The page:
The conquest of Persia by Alexander the Great features in the second part of "The Shahnameh," which is made up of three parts and called the "heroic period." "The Bier of Iskandar (Alexander the Great)," Tabriz, Iran, circa 1330-1136, from "The Shahnameh" (Book of Kings) by Firdawsi Photos courtesy of the Smithsonian Institute, Washington, D.C.
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The conquest of Persia by Alexander the Great features in the second part of "The Shahnameh," which is made up of three parts and called the "heroic period."

"The Bier of Iskandar (Alexander the Great)," Tabriz, Iran, circa 1330-1136, from "The Shahnameh" (Book of Kings) by Firdawsi

Photos courtesy of the Smithsonian Institute, Washington, D.C.

Magnifying glasses are provided to visitors to help them appreciate the extraordinarily fine detail of the miniature paintings. "Ardashar Captures Ardavan," Tabriz, Iran, circa 1330-1336, from "The Shahnameh" (Book of Kings) by Firdawsi Photos courtesy of the Smithsonian Institute, Washington, D.C.
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Magnifying glasses are provided to visitors to help them appreciate the extraordinarily fine detail of the miniature paintings.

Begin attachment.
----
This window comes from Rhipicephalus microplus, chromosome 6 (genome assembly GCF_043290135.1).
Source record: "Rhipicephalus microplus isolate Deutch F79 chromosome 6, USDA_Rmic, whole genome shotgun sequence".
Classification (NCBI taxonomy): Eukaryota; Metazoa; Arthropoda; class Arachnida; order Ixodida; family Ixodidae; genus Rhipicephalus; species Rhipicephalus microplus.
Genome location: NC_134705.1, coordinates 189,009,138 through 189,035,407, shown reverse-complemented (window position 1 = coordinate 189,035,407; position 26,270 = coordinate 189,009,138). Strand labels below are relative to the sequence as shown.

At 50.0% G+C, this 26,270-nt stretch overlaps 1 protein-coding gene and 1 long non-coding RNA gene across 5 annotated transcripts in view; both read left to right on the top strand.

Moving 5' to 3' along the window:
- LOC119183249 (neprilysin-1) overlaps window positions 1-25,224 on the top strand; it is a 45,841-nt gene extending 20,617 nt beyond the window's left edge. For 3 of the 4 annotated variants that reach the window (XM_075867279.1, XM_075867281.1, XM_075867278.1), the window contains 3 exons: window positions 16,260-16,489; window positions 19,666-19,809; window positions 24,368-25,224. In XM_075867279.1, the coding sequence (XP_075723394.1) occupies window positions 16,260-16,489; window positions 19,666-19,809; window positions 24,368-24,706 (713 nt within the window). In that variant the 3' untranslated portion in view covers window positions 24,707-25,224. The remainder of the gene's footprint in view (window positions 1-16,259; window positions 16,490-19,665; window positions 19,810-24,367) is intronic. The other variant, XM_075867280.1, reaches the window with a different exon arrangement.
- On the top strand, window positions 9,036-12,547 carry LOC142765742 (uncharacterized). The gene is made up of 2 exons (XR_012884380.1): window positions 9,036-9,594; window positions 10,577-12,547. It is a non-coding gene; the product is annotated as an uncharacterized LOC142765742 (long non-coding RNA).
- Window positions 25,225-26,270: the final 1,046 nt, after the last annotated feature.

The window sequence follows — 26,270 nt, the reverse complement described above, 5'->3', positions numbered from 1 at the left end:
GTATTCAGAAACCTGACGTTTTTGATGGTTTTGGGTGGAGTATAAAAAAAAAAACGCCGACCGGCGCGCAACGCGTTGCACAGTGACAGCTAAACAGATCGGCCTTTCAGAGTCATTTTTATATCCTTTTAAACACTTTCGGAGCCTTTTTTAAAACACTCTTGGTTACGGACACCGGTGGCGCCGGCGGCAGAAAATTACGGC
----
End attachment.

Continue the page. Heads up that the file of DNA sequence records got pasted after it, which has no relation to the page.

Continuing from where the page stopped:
"Ardashar Captures Ardavan," Tabriz, Iran, circa 1330-1336, from "The Shahnameh" (Book of Kings) by Firdawsi

Photos courtesy of the Smithsonian Institute, Washington, D.C.

Ferdowsi’s poem stops at the 7th-century Islamic conquest of Persia, probably, scholars says, because he ran out of time to record events beyond that point. "Nurshivan Receives An Embassy From The Ray Of Hind," Tabriz, Iran, circa 1520s, from "The Shahnameh" (Book of Kings) by Firdawsi Photos courtesy of the Smithsonian Institute, Washington, D.C.
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Ferdowsi’s poem stops at the 7th-century Islamic conquest of Persia, probably, scholars says, because he ran out of time to record events beyond that point.

"Nurshivan Receives An Embassy From The Ray Of Hind," Tabriz, Iran, circa 1520s, from "The Shahnameh" (Book of Kings) by Firdawsi

Photos courtesy of the Smithsonian Institute, Washington, D.C.